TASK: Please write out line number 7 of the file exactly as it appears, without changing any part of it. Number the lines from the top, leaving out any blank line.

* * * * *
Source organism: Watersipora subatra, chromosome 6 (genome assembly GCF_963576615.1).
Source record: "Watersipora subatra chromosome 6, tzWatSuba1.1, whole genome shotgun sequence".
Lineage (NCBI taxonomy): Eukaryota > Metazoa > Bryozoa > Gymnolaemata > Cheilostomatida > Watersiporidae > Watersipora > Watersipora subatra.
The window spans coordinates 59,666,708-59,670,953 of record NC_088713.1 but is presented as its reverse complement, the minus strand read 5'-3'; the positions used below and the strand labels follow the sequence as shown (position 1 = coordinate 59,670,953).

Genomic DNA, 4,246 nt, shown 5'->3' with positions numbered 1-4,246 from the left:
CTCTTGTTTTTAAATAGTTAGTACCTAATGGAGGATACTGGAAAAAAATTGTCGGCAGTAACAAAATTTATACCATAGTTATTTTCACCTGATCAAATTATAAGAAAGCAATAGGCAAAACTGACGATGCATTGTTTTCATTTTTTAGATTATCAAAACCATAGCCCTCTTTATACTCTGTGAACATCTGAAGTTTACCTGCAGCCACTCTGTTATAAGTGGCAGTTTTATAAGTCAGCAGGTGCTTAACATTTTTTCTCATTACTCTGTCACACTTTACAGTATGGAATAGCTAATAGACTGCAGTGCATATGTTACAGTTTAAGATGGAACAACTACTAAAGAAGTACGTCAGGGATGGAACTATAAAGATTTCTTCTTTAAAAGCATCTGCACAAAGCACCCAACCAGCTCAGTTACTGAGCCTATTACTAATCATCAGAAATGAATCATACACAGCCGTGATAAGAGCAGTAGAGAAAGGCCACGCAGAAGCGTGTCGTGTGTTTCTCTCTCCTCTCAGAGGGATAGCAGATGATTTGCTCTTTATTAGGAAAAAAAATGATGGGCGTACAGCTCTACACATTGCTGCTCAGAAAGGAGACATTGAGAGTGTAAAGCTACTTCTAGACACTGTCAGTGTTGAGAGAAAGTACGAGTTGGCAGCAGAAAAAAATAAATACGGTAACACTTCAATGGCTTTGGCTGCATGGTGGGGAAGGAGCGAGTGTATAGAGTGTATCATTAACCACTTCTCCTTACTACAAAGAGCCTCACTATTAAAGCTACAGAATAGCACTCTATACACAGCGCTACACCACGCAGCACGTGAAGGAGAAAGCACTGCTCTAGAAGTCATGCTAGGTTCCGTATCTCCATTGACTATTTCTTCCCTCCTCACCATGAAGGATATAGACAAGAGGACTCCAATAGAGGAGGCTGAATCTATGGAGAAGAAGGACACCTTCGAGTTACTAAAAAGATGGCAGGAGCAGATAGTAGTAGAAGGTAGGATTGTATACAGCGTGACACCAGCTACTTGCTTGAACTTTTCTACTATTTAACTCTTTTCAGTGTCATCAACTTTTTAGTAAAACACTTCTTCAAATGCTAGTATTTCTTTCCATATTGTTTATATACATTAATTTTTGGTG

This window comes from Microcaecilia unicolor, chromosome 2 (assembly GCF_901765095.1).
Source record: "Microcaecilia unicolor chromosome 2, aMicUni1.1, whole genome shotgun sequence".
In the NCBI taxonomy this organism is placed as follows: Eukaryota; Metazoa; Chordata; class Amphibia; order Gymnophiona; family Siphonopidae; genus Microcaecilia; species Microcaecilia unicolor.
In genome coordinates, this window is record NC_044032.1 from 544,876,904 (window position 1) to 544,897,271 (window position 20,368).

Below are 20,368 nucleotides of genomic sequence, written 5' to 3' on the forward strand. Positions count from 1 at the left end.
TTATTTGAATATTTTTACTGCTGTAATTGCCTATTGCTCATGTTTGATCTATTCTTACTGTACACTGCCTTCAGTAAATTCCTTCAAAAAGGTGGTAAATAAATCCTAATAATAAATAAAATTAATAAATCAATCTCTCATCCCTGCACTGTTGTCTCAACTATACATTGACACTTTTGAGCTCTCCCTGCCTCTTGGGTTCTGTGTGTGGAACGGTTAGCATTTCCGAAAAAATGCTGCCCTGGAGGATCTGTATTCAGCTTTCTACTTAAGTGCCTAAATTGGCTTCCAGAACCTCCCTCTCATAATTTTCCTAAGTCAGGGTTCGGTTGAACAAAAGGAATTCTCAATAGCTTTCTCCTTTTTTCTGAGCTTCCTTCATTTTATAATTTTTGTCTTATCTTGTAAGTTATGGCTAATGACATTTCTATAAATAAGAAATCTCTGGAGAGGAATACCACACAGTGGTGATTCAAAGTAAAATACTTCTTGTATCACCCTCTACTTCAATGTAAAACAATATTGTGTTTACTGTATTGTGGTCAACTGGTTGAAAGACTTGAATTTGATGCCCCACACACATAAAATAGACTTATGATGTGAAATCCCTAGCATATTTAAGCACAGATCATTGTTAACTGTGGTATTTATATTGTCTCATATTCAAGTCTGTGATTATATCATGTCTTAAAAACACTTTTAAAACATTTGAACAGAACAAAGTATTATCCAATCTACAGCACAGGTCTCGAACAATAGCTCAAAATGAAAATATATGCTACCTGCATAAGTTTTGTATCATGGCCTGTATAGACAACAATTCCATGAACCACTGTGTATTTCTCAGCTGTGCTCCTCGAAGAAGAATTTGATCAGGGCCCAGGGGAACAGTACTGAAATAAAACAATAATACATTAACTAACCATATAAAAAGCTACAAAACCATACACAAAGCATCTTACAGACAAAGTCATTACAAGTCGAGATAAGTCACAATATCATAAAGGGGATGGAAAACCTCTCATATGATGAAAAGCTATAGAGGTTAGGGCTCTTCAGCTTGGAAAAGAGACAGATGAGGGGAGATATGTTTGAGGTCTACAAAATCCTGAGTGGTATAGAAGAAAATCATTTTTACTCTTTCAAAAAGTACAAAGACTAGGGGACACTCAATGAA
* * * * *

This window comes from Microcaecilia unicolor, chromosome 2 (assembly GCF_901765095.1).